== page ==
OUR FIRST REVIEW IS OUT!!!!!
Sunday June 1, 2008
A legend returns
By MARTIN VENGADESAN
If anyone can do justice to the memory of P. Ramlee, it’s a long-time impersonator who has made a name for himself by imitating the inimitable legend.
AN absolutely inspired bit of casting has breathed new life into P. Ramlee The Musical making it a joyous occasion that ought to touch even the most hard-hearted and unsentimental of theatre goers.
While there is no doubting the polished skill of Sean Ghazi who played the role with aplomb during its first run last year, long-time P. Ramlee impersonator Musly Ramlee has taken the musical to a whole new level with his boyish enthusiasm.
The late Tan Sri P. Ramlee was above all someone who loved life and lived it with passion, combining a sharp talent and fierce work ethic with the ability to make rash and naive decisions, often in pursuit of a woman or his dreams.
Liza Hanim as Saloma and Musly Ramlee playing P. Ramlee to perfection.
Musly Ramlee may have just stepped into the role with six weeks of rehearsal time but he has been a P. Ramlee impersonator for many years and he makes that work for him in a big way.
Audience, critics and, according to insider accounts, even the cast members themselves, were all won over by his charming portrayal of one of our nation’s favourite sons.
But he was far from the only reason that P. Ramlee The Musical was such an engrossing watch. There were sterling turns from Melissa Saila as his explosive second wife Norizan and Liza Hanim as the sweet but flirtatious third wife Saloma, while comic relief came from Joseph Gonzales as veteran director B.S. Rajhans and Colin Kirton and Douglas Lim, who played the Shaw brothers.
I also really have to take my hat off to set designer Raja Malik and his entire team. Working in tandem with lighting designer Teo Kuang Han, the full magnitude of the Istana Budaya’s potential was realised. The set switches were immaculate, and we were treated to seamless transitions with split screens, train stations, a swinging nightclub and more.
The cinematic vibe of the whole production was enhanced by the fact that the story was told in flashbacks, and interspersed with newspaper clippings and television footage.
The scene where Ramlee sneaks into a cinema to watch a movie that we the audience can also see was just one example of the clever use of set and light design.
Frankly, I couldn’t help but think of how favourably P. Ramlee compared with last year’s Cheng Lock (if only because the thought of Ramlee bursting into song was a lot more plausible than the prospect of the late Tun Tan doing so!).
Sure, there was the odd moment of nervousness from the performers and occasionally (especially in the earlier stages of the performance) not every singer could be heard clearly but, by and large, this was gripping stuff.
And that’s no mean feat considering that the whole thing ran for more than three hours!
While some may baulk at such a length, one can only imagine how difficult it is to try and condense the great man’s life into so short a span of time.
His romances alone, with childhood love Azizah (played this time by Emelda Rosmila Hamid who replaced Datuk Siti Nurhaliza), first wife Junaidah (Atilia Haron), Norizan and Saloma were enough to keep us busy.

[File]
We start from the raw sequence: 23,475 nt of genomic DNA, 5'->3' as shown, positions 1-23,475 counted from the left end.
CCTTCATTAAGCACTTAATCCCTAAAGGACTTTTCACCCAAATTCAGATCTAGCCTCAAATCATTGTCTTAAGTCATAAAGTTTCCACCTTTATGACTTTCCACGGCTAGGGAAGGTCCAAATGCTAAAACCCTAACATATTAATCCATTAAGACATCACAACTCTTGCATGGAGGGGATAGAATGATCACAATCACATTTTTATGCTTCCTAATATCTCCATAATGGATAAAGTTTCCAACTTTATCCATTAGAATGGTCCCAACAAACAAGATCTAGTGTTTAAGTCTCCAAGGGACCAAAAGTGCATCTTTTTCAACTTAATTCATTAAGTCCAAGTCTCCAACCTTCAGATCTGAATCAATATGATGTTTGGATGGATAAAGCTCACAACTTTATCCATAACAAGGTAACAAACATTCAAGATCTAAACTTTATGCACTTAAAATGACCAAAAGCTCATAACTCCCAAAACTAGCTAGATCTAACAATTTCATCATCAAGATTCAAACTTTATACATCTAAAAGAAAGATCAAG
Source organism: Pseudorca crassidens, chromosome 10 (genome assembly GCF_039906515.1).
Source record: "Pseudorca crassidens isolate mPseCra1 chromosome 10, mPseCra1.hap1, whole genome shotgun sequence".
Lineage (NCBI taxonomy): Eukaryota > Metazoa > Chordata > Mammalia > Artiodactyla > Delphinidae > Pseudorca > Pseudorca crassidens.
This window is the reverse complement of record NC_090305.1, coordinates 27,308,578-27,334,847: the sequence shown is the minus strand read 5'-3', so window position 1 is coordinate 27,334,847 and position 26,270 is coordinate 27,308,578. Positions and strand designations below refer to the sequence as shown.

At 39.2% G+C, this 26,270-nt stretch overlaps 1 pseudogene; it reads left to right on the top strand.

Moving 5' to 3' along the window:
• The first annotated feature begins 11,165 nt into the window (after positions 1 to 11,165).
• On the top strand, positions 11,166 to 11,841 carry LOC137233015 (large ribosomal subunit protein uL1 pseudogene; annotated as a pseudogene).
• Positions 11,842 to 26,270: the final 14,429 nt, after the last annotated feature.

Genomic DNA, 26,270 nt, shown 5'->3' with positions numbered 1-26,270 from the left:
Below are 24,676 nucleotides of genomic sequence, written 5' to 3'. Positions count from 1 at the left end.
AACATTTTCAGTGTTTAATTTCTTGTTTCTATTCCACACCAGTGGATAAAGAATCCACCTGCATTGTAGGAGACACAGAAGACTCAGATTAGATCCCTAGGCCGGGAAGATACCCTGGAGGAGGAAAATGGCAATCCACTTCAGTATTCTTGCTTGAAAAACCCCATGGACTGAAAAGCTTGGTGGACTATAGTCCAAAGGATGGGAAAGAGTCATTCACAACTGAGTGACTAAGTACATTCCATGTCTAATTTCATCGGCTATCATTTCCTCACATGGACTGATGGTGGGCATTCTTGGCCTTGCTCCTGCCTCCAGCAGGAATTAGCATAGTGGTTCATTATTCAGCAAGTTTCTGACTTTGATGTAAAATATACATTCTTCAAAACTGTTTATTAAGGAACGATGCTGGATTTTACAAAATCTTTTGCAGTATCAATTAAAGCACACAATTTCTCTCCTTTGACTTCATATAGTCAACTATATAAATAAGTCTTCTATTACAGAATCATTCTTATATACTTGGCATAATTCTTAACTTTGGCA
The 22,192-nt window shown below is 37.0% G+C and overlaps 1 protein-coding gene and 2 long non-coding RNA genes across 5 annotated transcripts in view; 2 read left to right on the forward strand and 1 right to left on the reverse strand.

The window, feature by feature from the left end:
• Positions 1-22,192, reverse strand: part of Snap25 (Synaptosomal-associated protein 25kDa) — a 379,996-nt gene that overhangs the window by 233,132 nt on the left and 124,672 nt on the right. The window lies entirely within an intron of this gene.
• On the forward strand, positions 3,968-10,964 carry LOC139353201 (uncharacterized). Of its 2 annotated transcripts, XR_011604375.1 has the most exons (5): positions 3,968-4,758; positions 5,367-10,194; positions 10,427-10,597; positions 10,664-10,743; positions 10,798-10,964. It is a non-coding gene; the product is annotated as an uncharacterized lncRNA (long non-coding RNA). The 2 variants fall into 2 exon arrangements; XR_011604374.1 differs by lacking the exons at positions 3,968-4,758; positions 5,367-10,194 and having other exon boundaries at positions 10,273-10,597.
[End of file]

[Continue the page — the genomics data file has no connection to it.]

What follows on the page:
The story of Ramlee’s life unfolded very well, with different flashpoints such as his youth in Penang, early struggles in Singapore, later triumphs as a star and final years in Kuala Lumpur all given their due.
As far the music and choreography go, I have no complaints either. Veteran producer Roslan Aziz (who helmed Sheila Majid’s P. Ramlee tribute album Lagenda back in the early 90s) has replaced Indonesia’s Erwin Gutawa in arranging the music written by Dick Lee and the songs helped set the scene.
Despite the pizzazz of the jazz-tinged music, they simply couldn’t compare with the affection with which the audiences treated every Ramlee original. Whenever the familiar strains of a classic like Azizah or Getaran Jiwa was heard, the audiences simply went wild (and, apparently, this happened during the musicals’ recent run in Singapore too).
While many of the songs were moving ballads that told of Ramlee’s romantic nature (and my, were they handled well by Musly), his progress as a star was told largely in song by Gonzales, Kirton and Lim and by a series of paparazzi sketches.
I must confess my Malay is sufficiently weak that I did spend most of the show with my neck craned just to catch the subtitles that were screened above the stage, but that’s a minor complaint as I have to laud the producers for thinking of everything.
I’ve never really been a fan of Ramlee’s music (until now, perhaps) and I can only imagine what an essential experience this musical would be for his fans. That they managed to evoke a bygone era that we should remember fondly, is another plus.
Ironically, in his keenness to pay tribute to the master, Musly Ramlee, the hitherto unknown 40-year-old father of four from Bagan Datoh, Perak (who won a Bintang P. Ramlee competition as far back as 1996) may have just become Malaysia’s newest star.
# P. Ramlee The Musical will be staged nightly at Istana Budaya, Kuala Lumpur, until June 14 at 8.30pm, with additional 3pm matinees during weekends. For more information, visit www.pramleethemusical.com. For ticketing information, call 03-7711 5000 or go to www.axcess.com.my.